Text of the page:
En español | After Pamela Holt, a retired teacher in Granger, Ind., was diagnosed with multiple myeloma in 2016, she was soon overwhelmed by the cost of her medications. The largest expense? A $640-a-month copay for Celgene’s Revlimid. Holt, who lives on Social Security and a pension, quickly found herself racking up thousands of dollars in credit card debt.
So Holt sought help from the pharmaceutical company. A Celgene employee directed her to the HealthWell Foundation, a non-profit group that administers a number of disease-specific medication assistance funds—including one for multiple myeloma—designed to help patients pay their pharmaceutical bills. Today, Holt, 70, pays nothing for Revlimid.
Sounds wonderful, yes? But it’s not so simple. Medicare — that is, taxpayers — still must pay the remainder of the drug’s more than $250,000 annual tab. Experts say the seemingly generous charitable aid that Holt receives is actually intended to reduce public pressure for drugmakers to lower their prices. It helps Holt and others like her, but at the cost of the nation’s rising health care budget. “It’s really just a racket,” she says.
The same can be said for other discounts and help for consumers funded by pharmaceutical companies — for example, manufacturers’ coupons for brand-name drugs with high sticker prices. While these can make brand-name drugs cheaper than generic equivalents for the patient, the health insurance company receives no such assistance, resulting in higher premiums and more cost-sharing for all its customers. In fact, a 2017 paper published in the American Economic Journal found that coupons increased spending on brand-name offerings by 60 percent.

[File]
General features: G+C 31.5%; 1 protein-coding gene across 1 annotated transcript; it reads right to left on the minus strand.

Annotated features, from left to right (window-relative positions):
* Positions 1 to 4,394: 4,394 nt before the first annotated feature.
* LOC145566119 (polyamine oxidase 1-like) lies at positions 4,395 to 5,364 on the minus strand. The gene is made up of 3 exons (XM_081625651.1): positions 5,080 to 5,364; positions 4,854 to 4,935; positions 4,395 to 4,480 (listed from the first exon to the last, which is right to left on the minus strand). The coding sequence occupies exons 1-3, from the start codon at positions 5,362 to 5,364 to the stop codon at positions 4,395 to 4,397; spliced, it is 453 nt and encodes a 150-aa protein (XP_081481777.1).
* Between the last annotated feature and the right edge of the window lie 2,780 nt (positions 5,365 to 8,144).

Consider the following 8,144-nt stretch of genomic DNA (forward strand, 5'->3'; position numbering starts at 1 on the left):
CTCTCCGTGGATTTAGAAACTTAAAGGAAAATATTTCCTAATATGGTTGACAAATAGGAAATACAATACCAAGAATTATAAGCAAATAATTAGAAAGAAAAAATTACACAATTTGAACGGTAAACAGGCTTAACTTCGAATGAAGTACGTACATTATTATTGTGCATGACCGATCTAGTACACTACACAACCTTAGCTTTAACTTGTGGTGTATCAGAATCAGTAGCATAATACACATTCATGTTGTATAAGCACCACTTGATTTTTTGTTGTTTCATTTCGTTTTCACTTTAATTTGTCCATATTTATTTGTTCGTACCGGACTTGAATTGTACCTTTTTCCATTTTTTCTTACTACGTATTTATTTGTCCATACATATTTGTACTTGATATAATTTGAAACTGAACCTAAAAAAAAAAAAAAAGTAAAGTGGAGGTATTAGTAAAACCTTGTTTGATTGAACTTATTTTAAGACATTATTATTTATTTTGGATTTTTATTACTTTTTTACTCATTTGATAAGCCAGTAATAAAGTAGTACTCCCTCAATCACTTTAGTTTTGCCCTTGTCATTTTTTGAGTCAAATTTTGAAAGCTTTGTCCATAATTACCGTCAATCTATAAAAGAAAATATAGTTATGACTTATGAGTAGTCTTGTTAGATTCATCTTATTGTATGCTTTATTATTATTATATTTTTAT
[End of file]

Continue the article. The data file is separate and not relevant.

Sticking to expensive drugs
Adding insult to injury: A 2013 study in the New England Journal of Medicine found that when a coupon-based discount ends — and it almost always does — consumers often stick with the brand-name drug, rather than switch to a less expensive alternative. The reason is understandable: Patients are hesitant to experiment with a medication protocol that works for them. The coupons end up functioning like those for laundry detergent or cereal: They create brand awareness and loyalty, thus fueling sales. “These coupons inflate costs for everyone,” says Jon Conradi, a spokesman for the Campaign for Sustainable Rx Pricing, an advocacy group. “Policy makers and patients shouldn’t confuse an advertising play for any kind of solution to the crisis of rising prescription drug costs.”
Charitable aid that manufacturers provide — not the same as the coupons — isn’t a fix, either. Some pharmaceutical companies operate income-based discount programs, but these are voluntary efforts. Drug companies supply nearly all the money for disease-specific funds, like the one that helped Holt, but the demand from patients far exceeds the available cash.